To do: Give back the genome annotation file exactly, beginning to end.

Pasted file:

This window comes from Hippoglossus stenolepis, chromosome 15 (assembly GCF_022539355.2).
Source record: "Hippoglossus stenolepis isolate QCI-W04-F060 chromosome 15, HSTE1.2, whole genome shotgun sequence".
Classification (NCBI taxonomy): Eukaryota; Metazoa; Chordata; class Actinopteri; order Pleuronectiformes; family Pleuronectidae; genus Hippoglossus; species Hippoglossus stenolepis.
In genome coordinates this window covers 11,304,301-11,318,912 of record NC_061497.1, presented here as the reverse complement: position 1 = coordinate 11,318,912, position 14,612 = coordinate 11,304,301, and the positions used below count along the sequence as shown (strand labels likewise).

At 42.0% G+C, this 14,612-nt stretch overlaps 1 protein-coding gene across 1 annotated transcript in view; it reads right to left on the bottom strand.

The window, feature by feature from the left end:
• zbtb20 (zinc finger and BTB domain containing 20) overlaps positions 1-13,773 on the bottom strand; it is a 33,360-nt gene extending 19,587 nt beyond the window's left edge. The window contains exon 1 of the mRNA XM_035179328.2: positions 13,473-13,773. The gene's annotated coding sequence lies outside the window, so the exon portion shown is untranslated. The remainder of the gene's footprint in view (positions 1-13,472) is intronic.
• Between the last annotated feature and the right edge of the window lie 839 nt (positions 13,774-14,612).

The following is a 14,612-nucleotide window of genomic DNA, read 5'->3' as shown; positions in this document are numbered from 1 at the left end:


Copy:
This window comes from Hippoglossus stenolepis, chromosome 15 (assembly GCF_022539355.2).
Source record: "Hippoglossus stenolepis isolate QCI-W04-F060 chromosome 15, HSTE1.2, whole genome shotgun sequence".
Classification (NCBI taxonomy): Eukaryota; Metazoa; Chordata; class Actinopteri; order Pleuronectiformes; family Pleuronectidae; genus Hippoglossus; species Hippoglossus stenolepis.
In genome coordinates this window covers 11,304,301-11,318,912 of record NC_061497.1, presented here as the reverse complement: position 1 = coordinate 11,318,912, position 14,612 = coordinate 11,304,301, and the positions used below count along the sequence as shown (strand labels likewise).

At 42.0% G+C, this 14,612-nt stretch overlaps 1 protein-coding gene across 1 annotated transcript in view; it reads right to left on the bottom strand.

The window, feature by feature from the left end:
• zbtb20 (zinc finger and BTB domain containing 20) overlaps positions 1-13,773 on the bottom strand; it is a 33,360-nt gene extending 19,587 nt beyond the window's left edge. The window contains exon 1 of the mRNA XM_035179328.2: positions 13,473-13,773. The gene's annotated coding sequence lies outside the window, so the exon portion shown is untranslated. The remainder of the gene's footprint in view (positions 1-13,472) is intronic.
• Between the last annotated feature and the right edge of the window lie 839 nt (positions 13,774-14,612).

The following is a 14,612-nucleotide window of genomic DNA, read 5'->3' as shown; positions in this document are numbered from 1 at the left end: